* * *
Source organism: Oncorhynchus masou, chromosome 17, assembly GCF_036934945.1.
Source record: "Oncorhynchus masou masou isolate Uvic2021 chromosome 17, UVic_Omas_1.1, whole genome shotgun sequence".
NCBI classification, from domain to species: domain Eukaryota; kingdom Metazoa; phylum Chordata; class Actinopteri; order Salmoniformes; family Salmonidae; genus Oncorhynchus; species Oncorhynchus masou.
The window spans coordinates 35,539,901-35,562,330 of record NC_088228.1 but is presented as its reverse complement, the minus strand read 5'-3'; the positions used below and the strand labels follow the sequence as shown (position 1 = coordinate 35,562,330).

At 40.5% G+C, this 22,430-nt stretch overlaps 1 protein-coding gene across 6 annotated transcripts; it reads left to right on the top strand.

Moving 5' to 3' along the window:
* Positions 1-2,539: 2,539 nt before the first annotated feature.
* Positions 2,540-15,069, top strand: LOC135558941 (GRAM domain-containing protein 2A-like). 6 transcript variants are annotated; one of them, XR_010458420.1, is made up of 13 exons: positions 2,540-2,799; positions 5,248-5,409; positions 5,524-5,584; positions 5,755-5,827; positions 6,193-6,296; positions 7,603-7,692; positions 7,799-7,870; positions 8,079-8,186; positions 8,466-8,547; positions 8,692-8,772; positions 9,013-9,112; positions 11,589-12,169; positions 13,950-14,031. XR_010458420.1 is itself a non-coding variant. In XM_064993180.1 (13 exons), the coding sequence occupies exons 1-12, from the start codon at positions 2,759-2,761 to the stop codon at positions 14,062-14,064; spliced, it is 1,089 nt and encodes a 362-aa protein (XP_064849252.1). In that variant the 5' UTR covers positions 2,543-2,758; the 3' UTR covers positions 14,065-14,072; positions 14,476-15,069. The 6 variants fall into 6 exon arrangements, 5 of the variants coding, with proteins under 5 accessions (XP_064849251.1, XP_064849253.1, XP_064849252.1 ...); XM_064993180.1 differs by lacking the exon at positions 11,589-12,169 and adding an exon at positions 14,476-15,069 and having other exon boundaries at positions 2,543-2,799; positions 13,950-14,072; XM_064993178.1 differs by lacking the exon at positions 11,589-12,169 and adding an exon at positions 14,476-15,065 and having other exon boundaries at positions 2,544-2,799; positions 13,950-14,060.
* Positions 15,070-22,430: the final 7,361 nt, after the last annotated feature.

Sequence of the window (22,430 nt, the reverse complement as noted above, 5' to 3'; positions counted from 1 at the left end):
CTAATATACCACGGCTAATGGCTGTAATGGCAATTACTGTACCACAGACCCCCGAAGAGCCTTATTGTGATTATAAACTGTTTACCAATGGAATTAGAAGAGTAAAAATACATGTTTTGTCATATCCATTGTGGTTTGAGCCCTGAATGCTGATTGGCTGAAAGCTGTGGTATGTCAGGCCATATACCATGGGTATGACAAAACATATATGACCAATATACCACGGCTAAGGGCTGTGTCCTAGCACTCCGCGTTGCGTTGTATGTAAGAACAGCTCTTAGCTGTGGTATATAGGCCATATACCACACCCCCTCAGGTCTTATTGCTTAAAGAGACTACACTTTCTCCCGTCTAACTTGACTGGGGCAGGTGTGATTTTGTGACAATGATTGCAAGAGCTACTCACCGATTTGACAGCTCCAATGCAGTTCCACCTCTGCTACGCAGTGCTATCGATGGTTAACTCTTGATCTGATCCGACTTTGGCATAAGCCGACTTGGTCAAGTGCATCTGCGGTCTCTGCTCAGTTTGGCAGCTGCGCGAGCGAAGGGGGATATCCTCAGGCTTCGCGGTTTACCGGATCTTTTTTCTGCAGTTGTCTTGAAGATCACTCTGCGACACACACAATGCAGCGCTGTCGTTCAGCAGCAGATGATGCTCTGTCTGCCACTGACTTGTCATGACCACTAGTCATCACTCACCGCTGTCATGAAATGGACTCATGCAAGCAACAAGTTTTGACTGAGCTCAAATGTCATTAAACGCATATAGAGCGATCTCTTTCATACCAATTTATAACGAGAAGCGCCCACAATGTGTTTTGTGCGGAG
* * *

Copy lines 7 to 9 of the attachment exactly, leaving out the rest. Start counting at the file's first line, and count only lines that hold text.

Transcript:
* Positions 1-2,539: 2,539 nt before the first annotated feature.
* Positions 2,540-15,069, top strand: LOC135558941 (GRAM domain-containing protein 2A-like). 6 transcript variants are annotated; one of them, XR_010458420.1, is made up of 13 exons: positions 2,540-2,799; positions 5,248-5,409; positions 5,524-5,584; positions 5,755-5,827; positions 6,193-6,296; positions 7,603-7,692; positions 7,799-7,870; positions 8,079-8,186; positions 8,466-8,547; positions 8,692-8,772; positions 9,013-9,112; positions 11,589-12,169; positions 13,950-14,031. XR_010458420.1 is itself a non-coding variant. In XM_064993180.1 (13 exons), the coding sequence occupies exons 1-12, from the start codon at positions 2,759-2,761 to the stop codon at positions 14,062-14,064; spliced, it is 1,089 nt and encodes a 362-aa protein (XP_064849252.1). In that variant the 5' UTR covers positions 2,543-2,758; the 3' UTR covers positions 14,065-14,072; positions 14,476-15,069. The 6 variants fall into 6 exon arrangements, 5 of the variants coding, with proteins under 5 accessions (XP_064849251.1, XP_064849253.1, XP_064849252.1 ...); XM_064993180.1 differs by lacking the exon at positions 11,589-12,169 and adding an exon at positions 14,476-15,069 and having other exon boundaries at positions 2,543-2,799; positions 13,950-14,072; XM_064993178.1 differs by lacking the exon at positions 11,589-12,169 and adding an exon at positions 14,476-15,065 and having other exon boundaries at positions 2,544-2,799; positions 13,950-14,060.
* Positions 15,070-22,430: the final 7,361 nt, after the last annotated feature.